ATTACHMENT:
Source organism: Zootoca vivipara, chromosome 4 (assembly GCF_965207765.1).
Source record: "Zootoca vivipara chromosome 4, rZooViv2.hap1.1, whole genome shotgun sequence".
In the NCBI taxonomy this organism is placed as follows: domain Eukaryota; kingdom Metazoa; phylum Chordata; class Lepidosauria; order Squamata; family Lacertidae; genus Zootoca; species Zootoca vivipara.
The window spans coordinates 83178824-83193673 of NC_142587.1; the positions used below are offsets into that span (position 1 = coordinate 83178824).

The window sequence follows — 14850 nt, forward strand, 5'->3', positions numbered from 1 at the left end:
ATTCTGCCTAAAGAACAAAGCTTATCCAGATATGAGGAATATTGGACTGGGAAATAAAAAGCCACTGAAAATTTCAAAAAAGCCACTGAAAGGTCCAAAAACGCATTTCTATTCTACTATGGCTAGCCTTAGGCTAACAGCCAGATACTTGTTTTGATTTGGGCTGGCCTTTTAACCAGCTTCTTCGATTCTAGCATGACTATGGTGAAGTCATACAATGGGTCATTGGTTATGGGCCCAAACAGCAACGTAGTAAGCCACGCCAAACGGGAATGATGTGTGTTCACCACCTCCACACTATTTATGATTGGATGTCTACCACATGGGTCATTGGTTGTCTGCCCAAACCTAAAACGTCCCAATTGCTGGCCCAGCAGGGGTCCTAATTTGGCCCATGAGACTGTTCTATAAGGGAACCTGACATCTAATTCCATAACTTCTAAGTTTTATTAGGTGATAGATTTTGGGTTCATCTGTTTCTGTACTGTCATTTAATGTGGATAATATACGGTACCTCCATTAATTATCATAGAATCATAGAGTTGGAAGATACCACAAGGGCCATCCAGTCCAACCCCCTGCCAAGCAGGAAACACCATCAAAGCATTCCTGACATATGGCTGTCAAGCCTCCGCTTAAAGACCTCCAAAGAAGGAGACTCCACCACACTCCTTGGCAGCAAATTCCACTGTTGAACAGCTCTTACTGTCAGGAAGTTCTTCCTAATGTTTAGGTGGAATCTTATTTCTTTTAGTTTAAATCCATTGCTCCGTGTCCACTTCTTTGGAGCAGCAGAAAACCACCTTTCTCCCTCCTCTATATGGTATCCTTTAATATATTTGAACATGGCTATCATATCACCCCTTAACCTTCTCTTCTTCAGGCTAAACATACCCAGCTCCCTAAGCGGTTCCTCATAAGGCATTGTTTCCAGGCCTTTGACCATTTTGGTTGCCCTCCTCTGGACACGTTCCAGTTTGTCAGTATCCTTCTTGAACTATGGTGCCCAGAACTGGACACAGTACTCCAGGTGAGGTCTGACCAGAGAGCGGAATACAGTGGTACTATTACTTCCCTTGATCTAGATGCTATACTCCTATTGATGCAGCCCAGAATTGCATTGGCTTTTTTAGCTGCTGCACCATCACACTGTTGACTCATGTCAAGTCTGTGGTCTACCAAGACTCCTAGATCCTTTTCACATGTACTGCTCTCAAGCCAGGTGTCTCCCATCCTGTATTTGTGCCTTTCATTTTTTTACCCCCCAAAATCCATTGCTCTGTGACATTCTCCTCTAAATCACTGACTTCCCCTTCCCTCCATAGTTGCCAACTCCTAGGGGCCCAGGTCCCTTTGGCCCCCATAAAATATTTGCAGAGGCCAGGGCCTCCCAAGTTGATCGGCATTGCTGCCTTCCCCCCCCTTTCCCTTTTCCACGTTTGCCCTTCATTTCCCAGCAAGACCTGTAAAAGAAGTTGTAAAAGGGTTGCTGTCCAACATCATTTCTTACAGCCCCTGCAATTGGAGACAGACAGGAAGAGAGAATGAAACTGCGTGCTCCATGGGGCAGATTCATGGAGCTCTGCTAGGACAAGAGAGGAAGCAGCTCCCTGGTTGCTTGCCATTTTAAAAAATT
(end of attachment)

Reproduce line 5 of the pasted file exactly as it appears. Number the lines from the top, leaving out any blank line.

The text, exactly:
The window sequence follows — 14850 nt, forward strand, 5'->3', positions numbered from 1 at the left end: